Lecturing will build up walls.

    I think an important question to ask is what was her motive in being mischievous? Was it for attention? Was it to cause a commotion right before her father came to get her?

    Do you have other children and she felt you weren't paying enough attention to her?

    Kids usually do goofy things for a reason---it doesn't have to make sense to us. They don't have our life experience, so they just react.


    I'm certainly not saying to let her do whatever she wants. I'm suggesting that you try figuring out why she is being mischievous or acting up in the first place.

    Does she like listening to stories? If so, try putting her next to you in a recliner and read a short story to her. Discuss the pictures. Ask her opinion about stuff in the story and then listen. Children feel a bond when they perceive their opinions matter.

    Anyway, these are just my suggestions. You obviously know more about the situation than I do. I'm trying to offer some suggestions to maybe help ease your daughter's uneasiness with these transitions.
  5. Sandyz

    Sandyz New Member

    I have too boys 11 and 15 years old. I think I only did time-outs till they were about 8. After that I found other things more effective. Go over the rules with her so she can see clearly some boundries. THen have a consequence that you follow through on.

    I took away privileges such as tv,computer time etc.. Another thing I use as punishment is making them do a chore. They hate that. As someone else said, making them write is very, very effective. If she talks back, have her write say 25 times, "I will be respectful and not talk back." It worked when I was a kid and it still works.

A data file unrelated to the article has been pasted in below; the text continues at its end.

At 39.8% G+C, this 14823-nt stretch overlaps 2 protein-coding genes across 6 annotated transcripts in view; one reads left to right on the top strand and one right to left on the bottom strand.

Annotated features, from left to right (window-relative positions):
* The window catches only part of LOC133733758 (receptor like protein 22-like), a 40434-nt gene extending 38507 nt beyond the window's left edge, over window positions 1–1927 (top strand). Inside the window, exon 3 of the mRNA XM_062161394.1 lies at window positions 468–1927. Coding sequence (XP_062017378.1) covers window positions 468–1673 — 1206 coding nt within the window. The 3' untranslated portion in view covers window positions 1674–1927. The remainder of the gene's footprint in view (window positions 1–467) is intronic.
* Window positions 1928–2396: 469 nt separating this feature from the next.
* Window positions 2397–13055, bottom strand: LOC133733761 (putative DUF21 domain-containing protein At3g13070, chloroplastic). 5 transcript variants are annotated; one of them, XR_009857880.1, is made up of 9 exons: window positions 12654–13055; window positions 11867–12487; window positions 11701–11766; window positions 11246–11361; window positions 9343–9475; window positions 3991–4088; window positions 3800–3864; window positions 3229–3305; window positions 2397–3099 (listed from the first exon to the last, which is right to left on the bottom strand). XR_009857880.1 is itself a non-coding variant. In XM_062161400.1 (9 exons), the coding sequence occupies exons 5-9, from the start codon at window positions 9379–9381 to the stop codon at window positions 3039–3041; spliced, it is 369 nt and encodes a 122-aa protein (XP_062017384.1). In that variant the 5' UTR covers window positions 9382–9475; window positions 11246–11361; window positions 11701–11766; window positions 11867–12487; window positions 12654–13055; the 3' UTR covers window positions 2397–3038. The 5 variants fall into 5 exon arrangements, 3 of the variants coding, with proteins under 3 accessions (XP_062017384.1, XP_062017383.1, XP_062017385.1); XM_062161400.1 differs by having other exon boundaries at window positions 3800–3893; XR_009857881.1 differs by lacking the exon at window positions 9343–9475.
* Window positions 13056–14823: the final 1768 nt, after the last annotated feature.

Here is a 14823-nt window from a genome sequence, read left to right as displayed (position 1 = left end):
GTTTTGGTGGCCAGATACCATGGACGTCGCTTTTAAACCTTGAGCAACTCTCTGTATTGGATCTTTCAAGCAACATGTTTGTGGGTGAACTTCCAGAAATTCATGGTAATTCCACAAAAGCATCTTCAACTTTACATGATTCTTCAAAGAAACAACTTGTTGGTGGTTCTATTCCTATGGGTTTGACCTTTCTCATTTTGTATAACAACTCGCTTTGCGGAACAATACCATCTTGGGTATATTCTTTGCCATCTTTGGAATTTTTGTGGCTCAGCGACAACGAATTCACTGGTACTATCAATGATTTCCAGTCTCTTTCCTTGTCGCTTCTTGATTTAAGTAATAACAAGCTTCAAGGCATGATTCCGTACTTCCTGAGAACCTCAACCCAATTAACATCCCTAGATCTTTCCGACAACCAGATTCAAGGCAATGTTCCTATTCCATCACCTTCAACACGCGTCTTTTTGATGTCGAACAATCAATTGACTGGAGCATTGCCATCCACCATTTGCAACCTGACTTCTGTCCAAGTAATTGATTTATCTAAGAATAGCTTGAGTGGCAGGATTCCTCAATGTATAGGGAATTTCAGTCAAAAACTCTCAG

Kids are a handful but if we treat them respectfully but with a firm hand they do well.
  6. joyfully

    joyfully New Member

    Hi. I just thought of something else. When my son turned about 5 or 6, I gave him the option of doing laps around the house or time out. He would choose the time out at night time . he normally chose the laps during the day. By the time he finished doing laps, he normally forgot that he was being disciplined. he would come in with bird feathers that he found, worms, leaves, acorns, butterfly, etc.

    We would talk about his "finds" and just move on.
  7. painterZ

    painterZ New Member

    I really did think my daughter seemed a little old for a time-out but I had to think fast on my feet. I can't really correct her by taking things away like Nintendo use, or phone use, because I only have her for a very limited time, and it's usually at my parents house, or at the house where my daughter lives. I did like the idea of writing things out, I think that may be helpful. I always explain why I felt I needed to correct her, but asking her way she engaged in the behavior in the first place also seemed like an idea I could use at this time.